Sign up to our Editors Choice newsletter now! Click here

UK house prices will not reach 2007 peak until 2019

Accessibility Menu

Menu Search

24dash - The UK's most up-to-date social housing and public sector news website

UK house prices will not reach 2007 peak until 2019

24DASH.COM Logo

Published by Max Salsbury for 24dash.com in Housing and also in Finance

UK house prices will not reach 2007 peak until 2019 UK house prices will not reach 2007 peak until 2019

Knight Frank has predicted that UK house prices will not reach their 2007 peak until 2019, creating the longest housing market recovery on record.

The estate agent also predicts that housing transactions will rise by 2% in 2013, but will remain well below peak levels until 2020.

Gráinne Gilmore, Head of Frank Knight's UK Residential Research, said: “Some five years after the start of the financial crisis, the housing sector in the UK still does not bear the hallmarks of a fully functioning market.

“Transaction levels have roughly halved since the last market peak in 2007, and are 35% below the 20 year average, as first-time buyers and those further up the housing ladder struggle with tighter mortgage lending rules."

Knight Frank further predicts that tax changes will weigh on prime central London prices, with no price movement expected next year.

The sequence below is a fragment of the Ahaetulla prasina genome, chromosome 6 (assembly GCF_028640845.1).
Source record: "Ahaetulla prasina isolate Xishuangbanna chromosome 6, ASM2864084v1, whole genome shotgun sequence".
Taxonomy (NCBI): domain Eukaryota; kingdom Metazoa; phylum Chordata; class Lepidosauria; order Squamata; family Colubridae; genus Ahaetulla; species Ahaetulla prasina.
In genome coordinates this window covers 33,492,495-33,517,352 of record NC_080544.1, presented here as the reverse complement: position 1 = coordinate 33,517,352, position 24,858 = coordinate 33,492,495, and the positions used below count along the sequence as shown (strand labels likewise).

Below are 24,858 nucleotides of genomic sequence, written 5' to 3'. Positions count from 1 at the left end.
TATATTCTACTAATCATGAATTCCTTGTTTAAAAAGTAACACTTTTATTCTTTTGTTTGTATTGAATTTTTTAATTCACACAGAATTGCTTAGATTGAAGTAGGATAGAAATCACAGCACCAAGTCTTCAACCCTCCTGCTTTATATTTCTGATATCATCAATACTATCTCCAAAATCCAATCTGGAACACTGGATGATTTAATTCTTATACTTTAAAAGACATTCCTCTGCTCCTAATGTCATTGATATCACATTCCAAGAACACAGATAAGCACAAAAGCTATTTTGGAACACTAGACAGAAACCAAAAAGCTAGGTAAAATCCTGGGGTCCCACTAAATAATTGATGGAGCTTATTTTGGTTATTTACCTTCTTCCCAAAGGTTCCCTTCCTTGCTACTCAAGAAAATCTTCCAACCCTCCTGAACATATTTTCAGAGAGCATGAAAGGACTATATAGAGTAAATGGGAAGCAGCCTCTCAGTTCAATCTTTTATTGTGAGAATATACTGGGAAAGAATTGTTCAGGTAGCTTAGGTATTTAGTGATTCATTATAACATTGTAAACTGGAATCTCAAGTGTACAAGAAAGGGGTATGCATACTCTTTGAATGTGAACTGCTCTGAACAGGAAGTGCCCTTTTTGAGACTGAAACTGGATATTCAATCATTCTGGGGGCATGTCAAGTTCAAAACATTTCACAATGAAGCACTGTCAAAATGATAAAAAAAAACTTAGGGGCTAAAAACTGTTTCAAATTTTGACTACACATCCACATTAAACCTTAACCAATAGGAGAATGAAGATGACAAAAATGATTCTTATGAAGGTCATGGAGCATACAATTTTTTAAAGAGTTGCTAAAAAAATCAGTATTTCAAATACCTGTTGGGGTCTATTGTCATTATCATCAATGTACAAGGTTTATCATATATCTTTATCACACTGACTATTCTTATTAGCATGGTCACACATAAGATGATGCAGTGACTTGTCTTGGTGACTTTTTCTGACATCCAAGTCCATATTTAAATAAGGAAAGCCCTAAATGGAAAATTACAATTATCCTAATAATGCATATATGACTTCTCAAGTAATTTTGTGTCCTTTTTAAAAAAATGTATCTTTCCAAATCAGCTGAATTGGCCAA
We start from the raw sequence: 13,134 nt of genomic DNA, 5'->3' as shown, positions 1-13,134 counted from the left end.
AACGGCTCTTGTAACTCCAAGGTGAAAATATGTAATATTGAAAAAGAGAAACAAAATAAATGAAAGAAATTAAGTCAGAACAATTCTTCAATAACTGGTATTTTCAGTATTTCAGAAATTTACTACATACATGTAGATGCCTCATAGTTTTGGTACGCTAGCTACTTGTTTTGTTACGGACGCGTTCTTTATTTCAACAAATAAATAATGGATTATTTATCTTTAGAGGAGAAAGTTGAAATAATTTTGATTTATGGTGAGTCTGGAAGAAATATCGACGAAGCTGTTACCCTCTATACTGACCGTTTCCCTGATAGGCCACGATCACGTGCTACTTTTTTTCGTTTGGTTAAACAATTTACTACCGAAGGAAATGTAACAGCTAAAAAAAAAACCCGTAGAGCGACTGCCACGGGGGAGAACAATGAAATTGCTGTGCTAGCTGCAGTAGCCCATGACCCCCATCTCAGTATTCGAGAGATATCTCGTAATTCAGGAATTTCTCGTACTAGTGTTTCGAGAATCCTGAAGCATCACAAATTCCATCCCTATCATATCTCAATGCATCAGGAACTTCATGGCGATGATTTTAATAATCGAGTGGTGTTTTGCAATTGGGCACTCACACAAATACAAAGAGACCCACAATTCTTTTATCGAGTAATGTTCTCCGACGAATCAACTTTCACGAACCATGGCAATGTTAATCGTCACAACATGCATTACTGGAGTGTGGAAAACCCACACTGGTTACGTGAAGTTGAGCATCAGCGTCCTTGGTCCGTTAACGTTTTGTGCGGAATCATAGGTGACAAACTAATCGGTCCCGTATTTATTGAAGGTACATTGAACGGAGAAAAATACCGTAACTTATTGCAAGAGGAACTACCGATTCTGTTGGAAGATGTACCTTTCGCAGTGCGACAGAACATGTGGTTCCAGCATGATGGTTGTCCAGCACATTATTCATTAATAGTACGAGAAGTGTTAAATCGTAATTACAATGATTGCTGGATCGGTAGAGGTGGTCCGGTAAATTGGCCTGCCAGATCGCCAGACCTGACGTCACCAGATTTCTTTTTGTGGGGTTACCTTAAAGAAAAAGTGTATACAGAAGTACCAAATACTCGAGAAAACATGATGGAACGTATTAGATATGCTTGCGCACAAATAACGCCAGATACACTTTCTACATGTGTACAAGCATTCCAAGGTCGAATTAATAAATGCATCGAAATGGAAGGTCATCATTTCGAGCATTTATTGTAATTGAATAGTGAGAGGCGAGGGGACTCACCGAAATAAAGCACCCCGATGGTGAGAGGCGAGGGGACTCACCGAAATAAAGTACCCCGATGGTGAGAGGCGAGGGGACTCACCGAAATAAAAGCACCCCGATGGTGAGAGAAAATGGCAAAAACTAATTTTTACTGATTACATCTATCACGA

Liam Bailey, global Head of Residential Research, said: “Prime property prices in central London have bucked the trend of the wider housing market in the UK over the past few years, bouncing back 50% after the post-crisis trough to reach a new high. Last year we forecast another year of growth, which we have seen, although the level of growth exceeded our expectations for a 5% rise in values in 2012.

“The demand for luxury London homes from overseas buyers looking for a safe-haven for their money, as well as a slice of London life has helped drive price increases. The weakness of the pound makes the investment even more attractive, particularly for those buyers who have currencies pegged to the US dollar. This growth might have continued into next year, albeit on a more modest basis as prices bumped a ‘natural ceiling’, but government policy is set to have an impact on the market next year."

Comments

Login and comment using one of your accounts...